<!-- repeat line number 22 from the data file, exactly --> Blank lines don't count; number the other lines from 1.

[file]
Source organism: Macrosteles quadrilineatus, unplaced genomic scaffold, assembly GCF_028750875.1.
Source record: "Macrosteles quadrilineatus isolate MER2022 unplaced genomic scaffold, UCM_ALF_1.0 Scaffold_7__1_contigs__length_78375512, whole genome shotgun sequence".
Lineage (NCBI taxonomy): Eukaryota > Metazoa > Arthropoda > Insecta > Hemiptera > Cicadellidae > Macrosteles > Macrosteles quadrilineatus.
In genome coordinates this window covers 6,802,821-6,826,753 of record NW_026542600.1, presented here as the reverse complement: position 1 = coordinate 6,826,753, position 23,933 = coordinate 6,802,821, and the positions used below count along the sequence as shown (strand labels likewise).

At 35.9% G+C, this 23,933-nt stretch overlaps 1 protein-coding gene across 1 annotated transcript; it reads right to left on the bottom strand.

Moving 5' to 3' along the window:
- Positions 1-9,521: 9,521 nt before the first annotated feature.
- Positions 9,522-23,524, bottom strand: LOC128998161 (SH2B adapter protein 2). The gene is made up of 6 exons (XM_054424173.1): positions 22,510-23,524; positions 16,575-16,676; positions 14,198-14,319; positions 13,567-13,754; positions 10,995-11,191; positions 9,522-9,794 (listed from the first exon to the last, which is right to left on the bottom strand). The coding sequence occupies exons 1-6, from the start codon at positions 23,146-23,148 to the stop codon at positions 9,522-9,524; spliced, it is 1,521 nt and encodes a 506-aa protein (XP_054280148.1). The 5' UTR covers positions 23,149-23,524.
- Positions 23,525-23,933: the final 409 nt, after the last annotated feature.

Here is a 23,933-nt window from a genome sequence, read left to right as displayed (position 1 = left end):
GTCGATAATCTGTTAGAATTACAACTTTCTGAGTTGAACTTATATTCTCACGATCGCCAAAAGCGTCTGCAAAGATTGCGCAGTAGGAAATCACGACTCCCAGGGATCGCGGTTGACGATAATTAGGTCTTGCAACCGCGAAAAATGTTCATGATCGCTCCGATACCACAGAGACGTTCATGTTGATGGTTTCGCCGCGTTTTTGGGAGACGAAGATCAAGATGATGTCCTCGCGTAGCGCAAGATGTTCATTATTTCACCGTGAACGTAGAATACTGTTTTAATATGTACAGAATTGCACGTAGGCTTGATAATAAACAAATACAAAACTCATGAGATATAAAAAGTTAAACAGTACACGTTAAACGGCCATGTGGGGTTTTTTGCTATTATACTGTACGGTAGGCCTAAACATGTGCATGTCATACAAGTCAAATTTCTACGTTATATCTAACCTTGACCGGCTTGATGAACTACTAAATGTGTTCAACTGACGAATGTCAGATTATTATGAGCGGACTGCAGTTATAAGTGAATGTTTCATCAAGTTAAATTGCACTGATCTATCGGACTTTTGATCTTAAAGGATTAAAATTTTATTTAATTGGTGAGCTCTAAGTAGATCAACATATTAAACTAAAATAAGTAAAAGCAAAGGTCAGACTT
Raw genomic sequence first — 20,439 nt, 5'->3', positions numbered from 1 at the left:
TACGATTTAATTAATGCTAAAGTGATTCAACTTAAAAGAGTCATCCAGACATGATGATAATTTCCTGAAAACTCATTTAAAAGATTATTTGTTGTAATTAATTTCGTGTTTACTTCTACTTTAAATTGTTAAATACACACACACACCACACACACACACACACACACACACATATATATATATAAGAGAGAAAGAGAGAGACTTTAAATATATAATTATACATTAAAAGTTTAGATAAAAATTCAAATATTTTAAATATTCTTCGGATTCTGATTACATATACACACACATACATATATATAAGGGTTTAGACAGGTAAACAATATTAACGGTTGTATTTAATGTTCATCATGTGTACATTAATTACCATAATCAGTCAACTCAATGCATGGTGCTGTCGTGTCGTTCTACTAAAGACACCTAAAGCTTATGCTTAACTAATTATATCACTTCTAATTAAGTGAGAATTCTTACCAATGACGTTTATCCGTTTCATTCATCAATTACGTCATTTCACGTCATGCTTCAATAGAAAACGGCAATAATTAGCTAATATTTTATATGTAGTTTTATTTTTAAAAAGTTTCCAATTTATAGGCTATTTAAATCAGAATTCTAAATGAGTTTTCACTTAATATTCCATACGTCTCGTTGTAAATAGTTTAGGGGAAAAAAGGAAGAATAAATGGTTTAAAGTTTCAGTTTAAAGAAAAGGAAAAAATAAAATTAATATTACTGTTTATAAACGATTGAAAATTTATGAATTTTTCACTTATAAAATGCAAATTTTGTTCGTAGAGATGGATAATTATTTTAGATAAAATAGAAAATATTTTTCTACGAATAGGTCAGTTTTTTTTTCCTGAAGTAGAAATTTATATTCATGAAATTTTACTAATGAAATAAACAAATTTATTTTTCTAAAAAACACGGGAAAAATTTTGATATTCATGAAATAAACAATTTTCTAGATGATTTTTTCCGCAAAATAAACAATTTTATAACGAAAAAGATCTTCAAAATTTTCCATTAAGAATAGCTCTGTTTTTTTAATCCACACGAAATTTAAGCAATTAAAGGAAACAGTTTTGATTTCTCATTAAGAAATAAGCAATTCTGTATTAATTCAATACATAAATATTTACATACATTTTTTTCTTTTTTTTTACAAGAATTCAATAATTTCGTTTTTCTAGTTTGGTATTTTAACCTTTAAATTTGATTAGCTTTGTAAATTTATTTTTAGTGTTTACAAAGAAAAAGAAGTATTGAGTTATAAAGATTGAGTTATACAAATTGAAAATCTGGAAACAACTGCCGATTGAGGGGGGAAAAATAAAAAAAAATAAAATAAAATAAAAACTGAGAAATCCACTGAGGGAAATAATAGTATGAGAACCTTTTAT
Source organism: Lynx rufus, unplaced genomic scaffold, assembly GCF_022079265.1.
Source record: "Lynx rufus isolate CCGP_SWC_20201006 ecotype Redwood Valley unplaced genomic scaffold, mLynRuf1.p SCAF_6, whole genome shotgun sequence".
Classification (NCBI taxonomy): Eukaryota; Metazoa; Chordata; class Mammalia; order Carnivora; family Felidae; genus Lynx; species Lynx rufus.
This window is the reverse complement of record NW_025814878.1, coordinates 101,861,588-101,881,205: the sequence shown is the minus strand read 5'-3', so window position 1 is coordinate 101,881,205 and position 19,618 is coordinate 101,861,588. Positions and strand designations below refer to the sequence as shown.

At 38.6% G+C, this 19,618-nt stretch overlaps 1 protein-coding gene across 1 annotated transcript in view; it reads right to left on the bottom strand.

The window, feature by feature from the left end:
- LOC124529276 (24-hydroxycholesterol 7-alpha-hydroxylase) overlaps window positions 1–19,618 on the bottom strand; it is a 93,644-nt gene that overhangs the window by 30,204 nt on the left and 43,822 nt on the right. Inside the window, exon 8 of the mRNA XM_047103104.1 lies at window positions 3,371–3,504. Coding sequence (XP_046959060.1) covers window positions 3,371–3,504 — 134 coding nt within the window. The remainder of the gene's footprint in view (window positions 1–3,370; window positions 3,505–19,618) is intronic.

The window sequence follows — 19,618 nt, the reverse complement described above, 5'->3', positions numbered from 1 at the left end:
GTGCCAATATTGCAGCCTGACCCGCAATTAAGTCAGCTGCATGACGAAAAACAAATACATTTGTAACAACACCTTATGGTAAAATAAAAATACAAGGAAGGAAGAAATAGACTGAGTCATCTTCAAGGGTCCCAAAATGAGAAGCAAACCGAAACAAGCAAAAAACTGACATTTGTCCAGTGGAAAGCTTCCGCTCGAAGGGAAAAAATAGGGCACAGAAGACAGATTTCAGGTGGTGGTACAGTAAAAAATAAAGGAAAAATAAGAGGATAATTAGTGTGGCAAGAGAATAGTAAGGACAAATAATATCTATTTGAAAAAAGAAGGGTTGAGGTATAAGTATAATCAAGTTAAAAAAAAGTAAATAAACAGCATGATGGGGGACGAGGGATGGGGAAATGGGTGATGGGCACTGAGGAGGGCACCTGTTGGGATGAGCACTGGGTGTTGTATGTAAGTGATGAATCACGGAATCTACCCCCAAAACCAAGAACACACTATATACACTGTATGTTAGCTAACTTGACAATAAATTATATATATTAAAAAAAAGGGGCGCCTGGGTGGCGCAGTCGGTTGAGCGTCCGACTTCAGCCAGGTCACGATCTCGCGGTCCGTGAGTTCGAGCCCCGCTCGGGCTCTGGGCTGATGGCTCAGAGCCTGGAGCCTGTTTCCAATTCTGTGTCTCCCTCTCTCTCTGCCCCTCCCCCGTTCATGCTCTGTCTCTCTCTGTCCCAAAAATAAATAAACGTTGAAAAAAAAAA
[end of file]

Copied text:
GTGCCAATATTGCAGCCTGACCCGCAATTAAGTCAGCTGCATGACGAAAAACAAATACATTTGTAACAACACCTTATGGTAAAATAAAAATACAAGGAAGGAAGAAATAGACTGAGTCATCTTCAAGGGTCCCAAAATGAGAAGCAAACCGAAACAAGCAAAAAACTGACATTTGTCCAGTGGAAAGCTTCCGCTCGAAGGGAAAAAATAGGGCACAGAAGACAGATTTCAGGTGGTGGTACAGTAAAAAATAAAGGAAAAATAAGAGGATAATTAGTGTGGCAAGAGAATAGTAAGGACAAATAATATCTATTTGAAAAAAGAAGGGTTGAGGTATAAGTATAATCAAGTTAAAAAAAAGTAAATAAACAGCATGATGGGGGACGAGGGATGGGGAAATGGGTGATGGGCACTGAGGAGGGCACCTGTTGGGATGAGCACTGGGTGTTGTATGTAAGTGATGAATCACGGAATCTACCCCCAAAACCAAGAACACACTATATACACTGTATGTTAGCTAACTTGACAATAAATTATATATATTAAAAAAAAGGGGCGCCTGGGTGGCGCAGTCGGTTGAGCGTCCGACTTCAGCCAGGTCACGATCTCGCGGTCCGTGAGTTCGAGCCCCGCTCGGGCTCTGGGCTGATGGCTCAGAGCCTGGAGCCTGTTTCCAATTCTGTGTCTCCCTCTCTCTCTGCCCCTCCCCCGTTCATGCTCTGTCTCTCTCTGTCCCAAAAATAAATAAACGTTGAAAAAAAAAA